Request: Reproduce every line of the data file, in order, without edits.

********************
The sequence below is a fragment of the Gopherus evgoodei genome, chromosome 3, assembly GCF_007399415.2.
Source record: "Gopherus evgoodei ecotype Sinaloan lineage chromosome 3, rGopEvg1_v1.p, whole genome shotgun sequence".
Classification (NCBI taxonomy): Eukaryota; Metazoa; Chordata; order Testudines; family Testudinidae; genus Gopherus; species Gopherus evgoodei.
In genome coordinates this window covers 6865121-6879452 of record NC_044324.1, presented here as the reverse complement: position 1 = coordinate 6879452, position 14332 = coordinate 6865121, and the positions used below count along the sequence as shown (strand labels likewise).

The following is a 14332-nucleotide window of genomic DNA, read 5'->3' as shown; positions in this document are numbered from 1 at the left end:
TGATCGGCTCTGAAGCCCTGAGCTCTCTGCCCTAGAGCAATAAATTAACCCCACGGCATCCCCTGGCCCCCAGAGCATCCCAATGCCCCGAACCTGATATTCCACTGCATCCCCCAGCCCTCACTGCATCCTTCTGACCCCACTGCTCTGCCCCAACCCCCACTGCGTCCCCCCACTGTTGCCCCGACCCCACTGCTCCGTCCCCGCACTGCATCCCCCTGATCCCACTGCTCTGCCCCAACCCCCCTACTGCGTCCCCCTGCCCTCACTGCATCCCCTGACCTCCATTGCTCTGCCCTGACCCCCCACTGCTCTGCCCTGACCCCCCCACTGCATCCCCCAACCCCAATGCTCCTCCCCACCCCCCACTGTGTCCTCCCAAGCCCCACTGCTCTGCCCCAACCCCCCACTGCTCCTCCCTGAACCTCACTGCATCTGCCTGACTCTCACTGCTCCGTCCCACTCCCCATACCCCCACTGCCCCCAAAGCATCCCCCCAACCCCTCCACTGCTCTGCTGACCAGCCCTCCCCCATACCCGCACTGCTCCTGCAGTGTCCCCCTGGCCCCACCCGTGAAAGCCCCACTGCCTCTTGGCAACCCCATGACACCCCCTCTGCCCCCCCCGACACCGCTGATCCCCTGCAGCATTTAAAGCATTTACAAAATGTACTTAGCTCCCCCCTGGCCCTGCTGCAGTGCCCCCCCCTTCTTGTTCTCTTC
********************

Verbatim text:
The sequence below is a fragment of the Gopherus evgoodei genome, chromosome 3, assembly GCF_007399415.2.
Source record: "Gopherus evgoodei ecotype Sinaloan lineage chromosome 3, rGopEvg1_v1.p, whole genome shotgun sequence".
Classification (NCBI taxonomy): Eukaryota; Metazoa; Chordata; order Testudines; family Testudinidae; genus Gopherus; species Gopherus evgoodei.
In genome coordinates this window covers 6865121-6879452 of record NC_044324.1, presented here as the reverse complement: position 1 = coordinate 6879452, position 14332 = coordinate 6865121, and the positions used below count along the sequence as shown (strand labels likewise).

The following is a 14332-nucleotide window of genomic DNA, read 5'->3' as shown; positions in this document are numbered from 1 at the left end:
TGATCGGCTCTGAAGCCCTGAGCTCTCTGCCCTAGAGCAATAAATTAACCCCACGGCATCCCCTGGCCCCCAGAGCATCCCAATGCCCCGAACCTGATATTCCACTGCATCCCCCAGCCCTCACTGCATCCTTCTGACCCCACTGCTCTGCCCCAACCCCCACTGCGTCCCCCCACTGTTGCCCCGACCCCACTGCTCCGTCCCCGCACTGCATCCCCCTGATCCCACTGCTCTGCCCCAACCCCCCTACTGCGTCCCCCTGCCCTCACTGCATCCCCTGACCTCCATTGCTCTGCCCTGACCCCCCACTGCTCTGCCCTGACCCCCCCACTGCATCCCCCAACCCCAATGCTCCTCCCCACCCCCCACTGTGTCCTCCCAAGCCCCACTGCTCTGCCCCAACCCCCCACTGCTCCTCCCTGAACCTCACTGCATCTGCCTGACTCTCACTGCTCCGTCCCACTCCCCATACCCCCACTGCCCCCAAAGCATCCCCCCAACCCCTCCACTGCTCTGCTGACCAGCCCTCCCCCATACCCGCACTGCTCCTGCAGTGTCCCCCTGGCCCCACCCGTGAAAGCCCCACTGCCTCTTGGCAACCCCATGACACCCCCTCTGCCCCCCCCGACACCGCTGATCCCCTGCAGCATTTAAAGCATTTACAAAATGTACTTAGCTCCCCCCTGGCCCTGCTGCAGTGCCCCCCCCTTCTTGTTCTCTTC